The tools, while improving, remain nascent, narrowly focused, and somewhat naive. I believe there must be people experimenting with more sophisticated techniques, but these are not the people that are getting the attention of the observability space dominated by logging, metrics, and tracing. At a small scale, like when we are tracing a single request, or interpreting logs from a single container, these tools are necessarily powerful. Understanding the rich detail gives us a sense of control. But as we start to zoom out, at scale, trying to understand all of the detail is impossible — details do not compose. Our understanding of the system and our sense of control erodes.
These are problems that data scientists wrestle with every day: they take a firehose of data, and use Spark to break it down into streams.
Apache Spark's data processing API is based around Spark SQL. There's two parts to the API: a DataSet is a strongly typed collection of data, and a Dataframe are Dataset with a generic row data type, literally a
Apache Spark is a great match for JSON logs because it supports NDJSON through
val spark = SparkSession.builder().getOrCreate()
val fileDf = spark.read.json("application.ndjson")
You can also import JSON from PostgresSQL JSONB column, although it's a map since Spark does its own JSON parsing:
// Get the dataframe to the table
val df = spark.read.jdbc("jdbc:postgresql://127.0.0.1:5432/logback?user=logback", "logback")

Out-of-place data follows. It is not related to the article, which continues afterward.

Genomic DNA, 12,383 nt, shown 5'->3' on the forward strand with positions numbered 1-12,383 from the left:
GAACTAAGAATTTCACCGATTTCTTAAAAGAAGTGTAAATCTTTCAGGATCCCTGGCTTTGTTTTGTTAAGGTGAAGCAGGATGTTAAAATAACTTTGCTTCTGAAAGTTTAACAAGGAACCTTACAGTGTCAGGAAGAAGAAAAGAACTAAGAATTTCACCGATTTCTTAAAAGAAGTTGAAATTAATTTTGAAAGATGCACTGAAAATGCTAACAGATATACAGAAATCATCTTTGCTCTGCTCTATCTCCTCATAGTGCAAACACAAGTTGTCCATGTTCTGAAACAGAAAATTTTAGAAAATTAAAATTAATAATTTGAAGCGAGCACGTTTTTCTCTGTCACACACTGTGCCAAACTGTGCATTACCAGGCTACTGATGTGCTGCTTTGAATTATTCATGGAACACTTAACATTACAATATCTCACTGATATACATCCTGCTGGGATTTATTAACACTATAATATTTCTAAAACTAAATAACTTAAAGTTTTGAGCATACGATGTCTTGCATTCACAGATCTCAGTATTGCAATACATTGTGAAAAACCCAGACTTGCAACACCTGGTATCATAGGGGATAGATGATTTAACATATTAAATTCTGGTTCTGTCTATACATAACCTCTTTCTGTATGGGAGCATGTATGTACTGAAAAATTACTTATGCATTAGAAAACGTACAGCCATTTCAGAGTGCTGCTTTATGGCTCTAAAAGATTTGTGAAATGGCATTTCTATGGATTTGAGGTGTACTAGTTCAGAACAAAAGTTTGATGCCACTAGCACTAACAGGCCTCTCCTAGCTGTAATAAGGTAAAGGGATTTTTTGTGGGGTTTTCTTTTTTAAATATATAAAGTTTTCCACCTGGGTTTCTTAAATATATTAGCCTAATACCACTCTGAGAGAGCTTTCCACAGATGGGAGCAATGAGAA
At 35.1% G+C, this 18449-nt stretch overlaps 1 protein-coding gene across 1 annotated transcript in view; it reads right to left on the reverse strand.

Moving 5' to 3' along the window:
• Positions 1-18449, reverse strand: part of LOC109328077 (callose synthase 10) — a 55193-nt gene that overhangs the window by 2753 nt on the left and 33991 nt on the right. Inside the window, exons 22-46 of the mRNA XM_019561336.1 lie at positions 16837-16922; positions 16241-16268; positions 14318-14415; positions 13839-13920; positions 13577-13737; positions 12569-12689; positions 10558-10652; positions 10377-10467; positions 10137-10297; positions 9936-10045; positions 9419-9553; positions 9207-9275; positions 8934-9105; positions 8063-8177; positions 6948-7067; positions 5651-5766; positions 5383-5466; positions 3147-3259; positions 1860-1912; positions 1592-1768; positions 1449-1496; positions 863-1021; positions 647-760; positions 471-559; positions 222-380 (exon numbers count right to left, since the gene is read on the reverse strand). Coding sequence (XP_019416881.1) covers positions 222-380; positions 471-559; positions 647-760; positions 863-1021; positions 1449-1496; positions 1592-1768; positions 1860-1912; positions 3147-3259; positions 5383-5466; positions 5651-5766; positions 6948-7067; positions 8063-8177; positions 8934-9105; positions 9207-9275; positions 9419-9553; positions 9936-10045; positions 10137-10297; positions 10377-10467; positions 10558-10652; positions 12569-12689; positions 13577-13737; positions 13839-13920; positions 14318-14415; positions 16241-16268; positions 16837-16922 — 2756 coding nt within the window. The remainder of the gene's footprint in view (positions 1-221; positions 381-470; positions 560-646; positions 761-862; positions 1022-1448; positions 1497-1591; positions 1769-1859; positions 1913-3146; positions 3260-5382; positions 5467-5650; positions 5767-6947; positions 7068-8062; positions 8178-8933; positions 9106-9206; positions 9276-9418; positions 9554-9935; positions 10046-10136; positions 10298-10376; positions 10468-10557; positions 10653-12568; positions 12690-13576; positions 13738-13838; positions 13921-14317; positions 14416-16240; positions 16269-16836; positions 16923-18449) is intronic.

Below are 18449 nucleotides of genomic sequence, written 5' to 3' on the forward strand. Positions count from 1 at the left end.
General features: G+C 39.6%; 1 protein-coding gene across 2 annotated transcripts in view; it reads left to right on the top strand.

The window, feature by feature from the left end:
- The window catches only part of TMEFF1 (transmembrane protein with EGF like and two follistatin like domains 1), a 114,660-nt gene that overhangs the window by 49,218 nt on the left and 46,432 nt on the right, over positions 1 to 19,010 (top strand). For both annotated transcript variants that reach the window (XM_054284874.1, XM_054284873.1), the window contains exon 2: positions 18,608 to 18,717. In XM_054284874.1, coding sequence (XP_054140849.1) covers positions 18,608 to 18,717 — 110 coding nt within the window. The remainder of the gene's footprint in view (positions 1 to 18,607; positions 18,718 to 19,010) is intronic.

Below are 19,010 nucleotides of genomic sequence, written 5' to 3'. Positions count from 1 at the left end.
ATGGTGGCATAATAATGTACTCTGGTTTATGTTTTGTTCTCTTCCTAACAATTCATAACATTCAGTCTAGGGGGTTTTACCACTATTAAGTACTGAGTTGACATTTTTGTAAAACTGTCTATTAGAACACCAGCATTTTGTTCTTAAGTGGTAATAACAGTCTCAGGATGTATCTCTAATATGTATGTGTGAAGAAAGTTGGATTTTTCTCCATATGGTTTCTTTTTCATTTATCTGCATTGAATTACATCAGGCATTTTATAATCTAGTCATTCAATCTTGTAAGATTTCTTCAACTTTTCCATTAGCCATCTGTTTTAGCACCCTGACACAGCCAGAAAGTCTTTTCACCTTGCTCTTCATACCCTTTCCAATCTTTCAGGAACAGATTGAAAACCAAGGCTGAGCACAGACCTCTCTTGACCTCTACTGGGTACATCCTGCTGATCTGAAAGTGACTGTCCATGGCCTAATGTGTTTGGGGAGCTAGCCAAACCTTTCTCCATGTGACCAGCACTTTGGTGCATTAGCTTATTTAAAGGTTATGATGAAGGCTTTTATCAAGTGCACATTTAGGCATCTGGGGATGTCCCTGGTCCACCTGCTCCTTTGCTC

// pull out the JSONB field as a string
val stringDf = df.map((value: Row) => value.getString("evt"), Encoders.STRING)
// convert the string to JSON
val jsonDf = spark.read.json(stringDf)
Because Spark understands semi-structured data very well, there's a rich API for [transforming complex data formats] (https://databricks.com/blog/2017/02/23/working-complex-data-formats-structured-streaming-apache-spark-2-1.html).
The great thing about a is that it allows you to show your work, and build on calculations. Rather than being a series of rows in a table, notebooks can make an argument and present data in multiple ways. They allow visualization with diagrams, and the addition of text blocks in between calcuations. The datasources are available directly from the notebook, meaning there's absolutely no setup, and you can write code in the notebook itself. They allow telling a story. Notebooks can be viewed and worked on by multiple people, and can even be versioned.
Basically, it's Google Docs if you could write SQL in some boxes and have it show you the query results.
This is pretty much perfect for developers, because if you want to discuss some code behavior to someone, you're almost certainly showing one or more of the following:
- Logs of the application.
- Visualization of the design
- Pictures and sketches of UI, where appropriate.
- References to source code URLs in Github.
- Code snippets in Markdown.
- Gists of random text and notes.
All of this would be perfect in a notebook type interface, because rather than creating a bug in JIRA and filling out a dozen extra fields and using a workflow, you can create a notebook page and put something together collaboratively. If you've got the application and you've got logs with tracing and component lifecycle information, you can essentially create visualizations on the fly. You can specify date ranges, sort according to multiple criteria, and generally process the hell out of your data.